Being well-regulated and closely monitored financial institutions, banks are often considered to be safe havens for investments and savings. This extends to the insurance sector as well, where in many customers these days look towards banks as their preferred outlet to buy policies.
Granted, banks may appear more approachable than insurance companies. However, this doesn’t mean you should not do your due diligence before purchasing an insurance policy from a bank. Don’t feel embarrassed to ask around about the various options available or obliged to buy an insurance product from the same bank with which you have a savings account.
Things You Need to Consider Before Investing in an Insurance Product
While your bank may be committed to you and your interests, you should know that they have to serve their business interests too. Hence, consider your needs carefully to decide on the right product rather than letting a personal banker decide on your behalf.
Some of the things you should consider are:
- Shopping around: Before buying an insurance policy, you should compare rates, benefits, riders, yield, and more from websites that educate you on different insurance plans and lay out the similarities, differences, pros, and cons so that you can choose the most appropriate cover for yourself. Remember that for each insurance category, a number of products are available in the market. By looking around, you can get a product that covers you perfectly.
- Understand your needs: Are you looking for an insurance product to provide you with suitable cover against critical illnesses, accidents, disability, or some other mishap? Or are you looking at it from the perspective of investment where you can save for some time and get a relatively risk-free return? Once you know what you want, it becomes easier to tally the features and benefits of a product with your expectations to see how closely they match.
- Understand the terms and conditions: Reading the offer document carefully is a must. Before you sign up, give yourself ample time to understand the various exclusions, riders, premium, the concept of NCD, other costs, free-look period, the process of claim, etc. and the benefits to have a clear idea about the product.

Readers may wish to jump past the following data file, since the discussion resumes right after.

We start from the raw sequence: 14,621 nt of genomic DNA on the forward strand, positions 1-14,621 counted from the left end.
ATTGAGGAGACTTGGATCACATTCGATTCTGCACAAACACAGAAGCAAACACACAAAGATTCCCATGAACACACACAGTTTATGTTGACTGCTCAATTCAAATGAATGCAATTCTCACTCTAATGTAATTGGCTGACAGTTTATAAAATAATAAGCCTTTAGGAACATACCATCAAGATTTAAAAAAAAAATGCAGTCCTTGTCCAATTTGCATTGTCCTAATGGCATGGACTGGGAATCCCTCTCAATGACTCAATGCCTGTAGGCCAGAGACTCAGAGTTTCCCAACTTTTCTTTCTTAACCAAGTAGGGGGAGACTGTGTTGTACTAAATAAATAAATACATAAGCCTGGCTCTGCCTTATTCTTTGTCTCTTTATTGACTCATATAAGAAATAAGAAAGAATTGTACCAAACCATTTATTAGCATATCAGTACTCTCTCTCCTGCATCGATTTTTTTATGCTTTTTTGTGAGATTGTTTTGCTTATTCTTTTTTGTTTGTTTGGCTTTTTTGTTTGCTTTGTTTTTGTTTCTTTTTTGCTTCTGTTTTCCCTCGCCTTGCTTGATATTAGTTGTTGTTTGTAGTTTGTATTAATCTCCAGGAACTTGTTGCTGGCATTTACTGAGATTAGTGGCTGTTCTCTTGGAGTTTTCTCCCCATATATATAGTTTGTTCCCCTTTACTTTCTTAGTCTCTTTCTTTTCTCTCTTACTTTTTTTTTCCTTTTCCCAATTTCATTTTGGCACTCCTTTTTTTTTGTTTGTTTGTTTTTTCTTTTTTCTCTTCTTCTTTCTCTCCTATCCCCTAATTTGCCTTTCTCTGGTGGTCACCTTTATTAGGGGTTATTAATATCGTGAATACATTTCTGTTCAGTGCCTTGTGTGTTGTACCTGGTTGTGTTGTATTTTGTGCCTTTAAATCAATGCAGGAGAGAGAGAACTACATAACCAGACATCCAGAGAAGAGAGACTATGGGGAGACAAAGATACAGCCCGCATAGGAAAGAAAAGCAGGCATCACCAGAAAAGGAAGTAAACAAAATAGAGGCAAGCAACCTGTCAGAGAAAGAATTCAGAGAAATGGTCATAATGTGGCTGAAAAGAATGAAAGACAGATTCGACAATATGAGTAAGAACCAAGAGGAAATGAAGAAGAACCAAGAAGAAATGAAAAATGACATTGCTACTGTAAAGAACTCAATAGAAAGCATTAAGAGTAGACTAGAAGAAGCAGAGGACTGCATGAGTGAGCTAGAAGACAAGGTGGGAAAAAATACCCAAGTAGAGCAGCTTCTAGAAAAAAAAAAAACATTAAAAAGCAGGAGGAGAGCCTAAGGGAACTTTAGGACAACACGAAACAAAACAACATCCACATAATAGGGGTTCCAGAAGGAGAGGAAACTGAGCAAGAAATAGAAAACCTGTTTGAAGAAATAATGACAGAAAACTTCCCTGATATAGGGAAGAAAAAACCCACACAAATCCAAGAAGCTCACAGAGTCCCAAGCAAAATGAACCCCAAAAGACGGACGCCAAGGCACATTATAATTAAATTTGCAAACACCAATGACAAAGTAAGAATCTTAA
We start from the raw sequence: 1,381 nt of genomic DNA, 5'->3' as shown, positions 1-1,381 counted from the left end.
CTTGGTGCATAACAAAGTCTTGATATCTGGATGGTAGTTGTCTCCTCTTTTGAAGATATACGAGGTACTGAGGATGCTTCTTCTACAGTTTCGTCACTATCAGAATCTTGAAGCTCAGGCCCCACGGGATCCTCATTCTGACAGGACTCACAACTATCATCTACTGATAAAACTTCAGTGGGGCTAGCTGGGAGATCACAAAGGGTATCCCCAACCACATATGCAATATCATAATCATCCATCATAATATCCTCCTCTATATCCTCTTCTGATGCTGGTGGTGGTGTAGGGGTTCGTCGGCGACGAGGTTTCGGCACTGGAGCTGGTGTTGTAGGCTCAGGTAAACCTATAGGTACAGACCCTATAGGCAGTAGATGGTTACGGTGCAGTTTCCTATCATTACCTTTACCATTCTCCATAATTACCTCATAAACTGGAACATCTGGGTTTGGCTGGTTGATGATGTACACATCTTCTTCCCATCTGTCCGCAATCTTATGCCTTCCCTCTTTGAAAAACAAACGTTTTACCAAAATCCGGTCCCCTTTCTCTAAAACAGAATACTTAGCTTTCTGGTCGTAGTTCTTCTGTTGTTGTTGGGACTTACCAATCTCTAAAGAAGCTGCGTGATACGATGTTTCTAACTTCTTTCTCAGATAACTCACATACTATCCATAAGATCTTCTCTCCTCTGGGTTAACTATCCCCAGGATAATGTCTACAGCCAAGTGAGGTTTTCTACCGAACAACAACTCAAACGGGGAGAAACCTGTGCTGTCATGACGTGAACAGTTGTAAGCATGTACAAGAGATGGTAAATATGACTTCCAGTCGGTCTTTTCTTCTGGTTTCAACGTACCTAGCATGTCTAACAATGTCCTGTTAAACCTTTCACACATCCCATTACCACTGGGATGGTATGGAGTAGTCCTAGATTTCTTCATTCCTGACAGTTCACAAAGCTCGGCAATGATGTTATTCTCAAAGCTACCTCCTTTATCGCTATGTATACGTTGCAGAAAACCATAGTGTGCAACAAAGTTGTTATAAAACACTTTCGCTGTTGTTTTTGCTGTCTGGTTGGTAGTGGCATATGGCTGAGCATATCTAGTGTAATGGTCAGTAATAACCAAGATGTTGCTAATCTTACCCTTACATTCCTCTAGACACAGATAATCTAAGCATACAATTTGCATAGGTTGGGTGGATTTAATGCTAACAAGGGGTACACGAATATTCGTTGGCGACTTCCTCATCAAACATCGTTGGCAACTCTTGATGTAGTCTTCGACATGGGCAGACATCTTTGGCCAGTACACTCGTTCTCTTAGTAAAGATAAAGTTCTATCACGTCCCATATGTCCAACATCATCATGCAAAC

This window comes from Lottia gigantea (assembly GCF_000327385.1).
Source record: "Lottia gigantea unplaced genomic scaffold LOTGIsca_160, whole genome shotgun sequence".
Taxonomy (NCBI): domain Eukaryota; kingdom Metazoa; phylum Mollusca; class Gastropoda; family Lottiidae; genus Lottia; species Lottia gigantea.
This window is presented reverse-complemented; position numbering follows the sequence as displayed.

If the product offered by a bank is underwritten by an insurer, the terms and conditions imposed by that insurer may overwrite the conditions set by the bank. Carefully read the offer document and visit the website of the insurer to pore over the details.
- Don’t feel obliged to buy: A personal banker may take you through the benefits and leave out certain conditions that may come across as less pleasant than others. To get a more neutral assessment of the product, you can visit an independent financial analyst to get a better idea of a product.
You can also discuss the various clauses of a scheme that you have narrowed down to with your friends or family before subscribing to it. Take your time before signing on the dotted line.
- Be honest while filling out the insurance form: Health insurance plans may have a pre-existing health condition exclusion period clause under which full or partial benefits may remain frozen for a certain period from the date of issue. Other insurance products too may have their own preset conditions based on which you can make a claim. However, it is important for you to disclose all necessary details to avoid complications and possible penalties in the future.
- Carefully weigh in on the risks, if any: Are you planning to buy an investment-linked insurance policy? If so, carefully analyse the risks involved before putting your money on it.
- Beware of the joining perks and gifts: A lot of banks offer gifts, subsidies, and other joining perks with their insurance products. While an attractive gift or a considerable discount is always welcome, it shouldn’t cloud your judgement pertaining to the suitability of the product.
Before investing in a plan, think about the tenure and see whether you have a comfortable capital cushion for paying the premiums on time throughout the entire duration. Remember, that it is not a one-time payment. Hence, after keeping enough money aside for contingencies and your other needs, you’ll need to have enough to pay the policy premium.